Course:FNH200/Lessons/Lesson 09/Page 09.4
9.4 Genetically Modified Organisms, Novel Foods and Biotechnology-Derived Foods
Start this part of the lesson by completing the following activity.
|Look at the list of ingredients on a package of Cheddar cheese.
Check out the required additional readings - excerpts from Justice Canada website: Food and Drug Regulations Part B Foods (Links to an external site.), Division 8 Dairy Products, B.08.030 to B.08.033 on cheese and Division 16, Food Additives (Table V Food Additives that may be used as Food Enzymes).
What are GMOs and GEs?
Genetically Modified Organisms ("GMOs") are plants, animals and microorganisms in which there is a change to the heritable trait(s) of the organism by intentional manipulation. This intentional manipulation includes but is not limited to the use of modern gene technologies such as recombinant nucleic acid technology. Genetically engineered organisms are more specific and through this technology, a foreign piece of DNA (deoxyribonucleic acid) is inserted into the genetic material of the host organisms.
Genetic modification may enable the host organism to
- yield a desired product (e.g. bovine chymosin produced by genetically modified bacteria), or
- possess a desired characteristic (e.g. tolerance to a specific herbicide in genetically modified canola plants, insect resistance in corn genetically modified to produce the insect toxin produced by Bacillus thuringensis, Bt; canola plants genetically modified to produce oil with specific compositional characteristics)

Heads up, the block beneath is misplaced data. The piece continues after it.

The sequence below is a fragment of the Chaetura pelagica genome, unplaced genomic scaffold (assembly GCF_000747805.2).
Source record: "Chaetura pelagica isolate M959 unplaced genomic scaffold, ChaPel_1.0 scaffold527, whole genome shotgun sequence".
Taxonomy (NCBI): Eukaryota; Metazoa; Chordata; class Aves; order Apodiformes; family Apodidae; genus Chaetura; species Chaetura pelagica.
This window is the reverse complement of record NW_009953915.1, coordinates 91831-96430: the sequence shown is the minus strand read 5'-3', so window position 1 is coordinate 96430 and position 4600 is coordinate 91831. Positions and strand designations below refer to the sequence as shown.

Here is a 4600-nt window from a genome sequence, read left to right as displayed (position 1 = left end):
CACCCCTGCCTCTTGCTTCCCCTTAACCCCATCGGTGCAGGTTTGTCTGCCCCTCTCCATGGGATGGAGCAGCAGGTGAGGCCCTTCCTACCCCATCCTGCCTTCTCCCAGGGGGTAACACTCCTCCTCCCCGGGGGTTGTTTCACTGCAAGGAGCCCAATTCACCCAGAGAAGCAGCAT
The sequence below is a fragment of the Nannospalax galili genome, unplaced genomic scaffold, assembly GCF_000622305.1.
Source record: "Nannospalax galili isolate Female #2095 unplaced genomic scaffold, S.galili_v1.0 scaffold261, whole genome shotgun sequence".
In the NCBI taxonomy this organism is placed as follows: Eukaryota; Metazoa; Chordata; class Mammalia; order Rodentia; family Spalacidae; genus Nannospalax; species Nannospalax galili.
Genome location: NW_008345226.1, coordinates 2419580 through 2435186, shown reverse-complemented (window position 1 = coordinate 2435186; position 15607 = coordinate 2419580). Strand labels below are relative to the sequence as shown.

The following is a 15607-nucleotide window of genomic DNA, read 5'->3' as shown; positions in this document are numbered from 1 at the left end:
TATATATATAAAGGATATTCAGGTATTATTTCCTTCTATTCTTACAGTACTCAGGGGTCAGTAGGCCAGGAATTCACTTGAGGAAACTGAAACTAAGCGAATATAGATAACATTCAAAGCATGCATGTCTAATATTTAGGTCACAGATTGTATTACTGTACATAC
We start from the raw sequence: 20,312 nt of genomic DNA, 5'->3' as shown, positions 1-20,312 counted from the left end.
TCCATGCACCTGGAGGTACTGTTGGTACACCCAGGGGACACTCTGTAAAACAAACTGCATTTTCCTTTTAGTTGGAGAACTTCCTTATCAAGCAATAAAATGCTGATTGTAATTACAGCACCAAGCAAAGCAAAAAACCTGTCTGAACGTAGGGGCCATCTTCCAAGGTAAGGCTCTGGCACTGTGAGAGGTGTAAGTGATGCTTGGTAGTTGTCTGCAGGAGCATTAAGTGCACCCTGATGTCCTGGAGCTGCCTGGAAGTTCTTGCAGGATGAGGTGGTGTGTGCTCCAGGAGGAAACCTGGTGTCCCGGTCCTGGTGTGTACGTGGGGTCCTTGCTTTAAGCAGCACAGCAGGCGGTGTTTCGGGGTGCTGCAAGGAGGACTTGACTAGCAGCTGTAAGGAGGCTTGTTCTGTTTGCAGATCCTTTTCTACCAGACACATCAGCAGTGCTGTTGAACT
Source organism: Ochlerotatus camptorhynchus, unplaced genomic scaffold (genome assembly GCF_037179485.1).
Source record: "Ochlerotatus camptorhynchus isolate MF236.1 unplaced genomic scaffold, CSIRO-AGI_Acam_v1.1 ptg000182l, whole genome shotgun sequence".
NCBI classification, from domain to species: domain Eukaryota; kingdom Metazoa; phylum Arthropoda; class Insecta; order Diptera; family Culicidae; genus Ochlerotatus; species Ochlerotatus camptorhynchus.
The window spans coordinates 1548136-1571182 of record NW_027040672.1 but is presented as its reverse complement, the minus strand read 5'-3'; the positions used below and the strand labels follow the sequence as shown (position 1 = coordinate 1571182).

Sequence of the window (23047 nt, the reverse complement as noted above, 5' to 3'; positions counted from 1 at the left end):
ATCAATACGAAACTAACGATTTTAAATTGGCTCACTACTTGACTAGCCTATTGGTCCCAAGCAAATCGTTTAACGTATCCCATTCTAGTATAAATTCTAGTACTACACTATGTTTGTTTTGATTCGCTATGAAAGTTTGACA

Genetic engineering and cheese
- Recent developments have enabled transfer of the gene from calves that encodes for the enzyme chymosin to specific microorganisms selected for enzyme production.
- The microorganisms are cultured in large fermenters and produce the chymosin which is then isolated, purified and sold to the dairy industry for cheese making.
- Microbially produced bovine chymosin is an approved food additive in Canada. Chymosin is the principle milk-clotting enzyme in bovine rennet extracts that have traditionally been used in cheese making.
Genetically engineered starter cultures
- Research is also being conducted to improve fermentative capabilities of lactic acid bacteria and other bacteria and moulds used in cheese making.
- Some of that research involved genetic engineering where genes encoding for increased resistance to bacterial viruses (bacteriophage, a potentially serious problem in cheese making which can cause starter culture failure), improved enzymatic activity (lactose utilization; production of desirable proteinases involved in cheese ripening) are transferred into bacteria used as starter cultures.
- Genetically improved starter cultures produced through genetic engineering must go through thorough testing and evaluation to demonstrate their safety prior to approval for their use in foods (they are classified as food additives).
There is a great deal of public concern and controversy about genetically modified foods and genetically modified organisms (these have been dubbed as Frankenfoods by opponents to the technology and the concept).
|Want to learn more?|
|To make an informed personal decision regarding whether or not you would accept (some or all) GM foods, please visit the following websites: